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Category Archives: Know Your Rights

Michigan Deputy Resigns To Avoid Being Fired After Questionable Stop

A Michigan deputy who resigned to avoid termination after he was caught on video pulling a man out of a car for asking a simple question is now working for another law enforcement agency, despite the fact he has an established reputation for aggressive and unprofessional behavior towards citizens.

But considering his new employer, the Lenawee County Sheriff’s Office, is looking into introducing body and dash cams for its deputies, we will likely see more videos of his aggressive behavior in the future.

However, his previous employer, the Eaton County Sheriff’s Office, had also required him to wear a body cam – which he was not doing on June 16, 2014 when he pulled over Todd Micheal Brenizer for a broken tail light.

But unknowing to Brown, Brenizer was recording the traffic stop, which is what led to him resigning.

Brenizer, who was charged with resisting arrest and obstruction, was cleared of those charges when he showed prosecutors the video.

He is now negotiating a settlement with Eaton County, according to Lansing City Pulse.

The video begins showing Brenizer upset at Brown’s aggressive attitude and the fact that he did not even give him a chance to search for his proof of insurance.

In the video, Brenizer is explaining what had taken place before he started recording when Brown returns with citations for a broken taillight and failure to provide proof of insurance.

Brenizer attempts to ask several questions including his name and badge number, but Brown tells him that information is on the citation.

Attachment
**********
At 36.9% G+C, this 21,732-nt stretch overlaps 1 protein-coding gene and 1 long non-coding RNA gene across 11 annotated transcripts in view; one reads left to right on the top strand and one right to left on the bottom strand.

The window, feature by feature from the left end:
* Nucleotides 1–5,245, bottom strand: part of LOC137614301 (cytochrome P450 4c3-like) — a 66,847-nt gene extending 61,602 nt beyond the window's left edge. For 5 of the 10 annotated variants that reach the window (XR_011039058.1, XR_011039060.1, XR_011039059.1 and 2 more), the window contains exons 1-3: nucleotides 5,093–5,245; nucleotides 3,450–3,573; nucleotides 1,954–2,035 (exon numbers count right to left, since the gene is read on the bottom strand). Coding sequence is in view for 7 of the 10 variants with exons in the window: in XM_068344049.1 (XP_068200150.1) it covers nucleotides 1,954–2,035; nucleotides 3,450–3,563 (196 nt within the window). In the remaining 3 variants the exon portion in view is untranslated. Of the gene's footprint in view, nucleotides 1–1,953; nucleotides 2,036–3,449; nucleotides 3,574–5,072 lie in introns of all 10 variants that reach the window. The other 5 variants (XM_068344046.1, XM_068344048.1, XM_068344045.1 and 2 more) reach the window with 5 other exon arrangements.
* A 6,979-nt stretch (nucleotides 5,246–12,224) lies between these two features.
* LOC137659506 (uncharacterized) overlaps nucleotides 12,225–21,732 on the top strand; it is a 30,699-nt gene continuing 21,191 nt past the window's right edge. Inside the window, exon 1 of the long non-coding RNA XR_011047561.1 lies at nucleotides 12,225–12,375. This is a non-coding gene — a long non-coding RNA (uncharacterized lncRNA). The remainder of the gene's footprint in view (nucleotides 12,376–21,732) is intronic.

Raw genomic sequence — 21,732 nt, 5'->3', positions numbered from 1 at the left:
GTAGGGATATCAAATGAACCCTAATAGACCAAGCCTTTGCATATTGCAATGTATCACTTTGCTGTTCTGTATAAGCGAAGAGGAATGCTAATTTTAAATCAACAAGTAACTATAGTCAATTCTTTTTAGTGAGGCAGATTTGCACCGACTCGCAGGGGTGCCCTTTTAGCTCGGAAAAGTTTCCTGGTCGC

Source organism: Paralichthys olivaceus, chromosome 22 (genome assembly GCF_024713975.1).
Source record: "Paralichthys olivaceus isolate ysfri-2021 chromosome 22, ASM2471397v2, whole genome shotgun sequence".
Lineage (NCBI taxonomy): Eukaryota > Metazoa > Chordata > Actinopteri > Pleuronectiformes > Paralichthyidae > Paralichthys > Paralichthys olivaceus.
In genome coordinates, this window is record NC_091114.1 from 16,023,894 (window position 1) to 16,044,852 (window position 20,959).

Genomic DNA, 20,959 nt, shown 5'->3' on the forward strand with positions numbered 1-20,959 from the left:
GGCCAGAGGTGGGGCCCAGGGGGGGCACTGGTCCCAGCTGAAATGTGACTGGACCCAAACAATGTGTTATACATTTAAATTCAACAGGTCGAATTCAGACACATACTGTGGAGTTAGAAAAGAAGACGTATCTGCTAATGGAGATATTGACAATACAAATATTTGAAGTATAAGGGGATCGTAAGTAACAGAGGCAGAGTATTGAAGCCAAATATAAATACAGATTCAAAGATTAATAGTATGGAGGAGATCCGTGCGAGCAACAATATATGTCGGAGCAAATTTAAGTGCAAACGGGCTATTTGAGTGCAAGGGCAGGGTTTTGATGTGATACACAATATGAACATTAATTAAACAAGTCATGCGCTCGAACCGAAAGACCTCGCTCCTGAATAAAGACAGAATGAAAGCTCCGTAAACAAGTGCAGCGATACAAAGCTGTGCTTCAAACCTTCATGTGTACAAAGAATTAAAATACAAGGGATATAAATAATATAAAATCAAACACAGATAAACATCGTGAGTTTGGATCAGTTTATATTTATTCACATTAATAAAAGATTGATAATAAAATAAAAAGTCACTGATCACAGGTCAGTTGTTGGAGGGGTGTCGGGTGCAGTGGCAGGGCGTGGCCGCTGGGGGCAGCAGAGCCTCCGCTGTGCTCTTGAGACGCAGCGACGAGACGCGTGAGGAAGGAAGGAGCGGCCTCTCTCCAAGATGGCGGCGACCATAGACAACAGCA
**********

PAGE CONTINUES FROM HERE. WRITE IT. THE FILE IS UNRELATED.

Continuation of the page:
Brenizer agains requests more information as Brown demands he move his vehicle or go to jail.
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Brown then starts yelling, “get the fuck out of the car or you’re going to jail.”

Brown then flings open the door while Brenizer remains adamant that he had done nothing wrong.

After a brief struggle, Brenizer is forced out and ordered to lay down on the ground.

In Brown’s arrest report, he stated that he “Brenizer had a right to ask him questions but instructed him to leave as he was blocking the roadway.”

He then said that “he refused and I grabbed him to escort him out of the vehicle and he pulled me into the vehicle,” which is how he justified the resisting arrest and obstruction charges.

Eaton County sheriff officials said that Brown had been required to wear a body camera due to a previous instance of unruly behavior with another citizen, but he had failed to do so.

Questions remain why Brown was not charged with false arrest or filing a sworn affidavit against Brenizer, but we can surmise it was an extension of Blue Privilege, which is all to common in the profession.

Brown’s resignation did not prohibit him from obtaining a position at Lenawee County Sheriff’s Department, yet one more Blue Privilege.

The first video below is edited to get right to the part when Brown pulls Brenizer out the car. The second video is the longer version.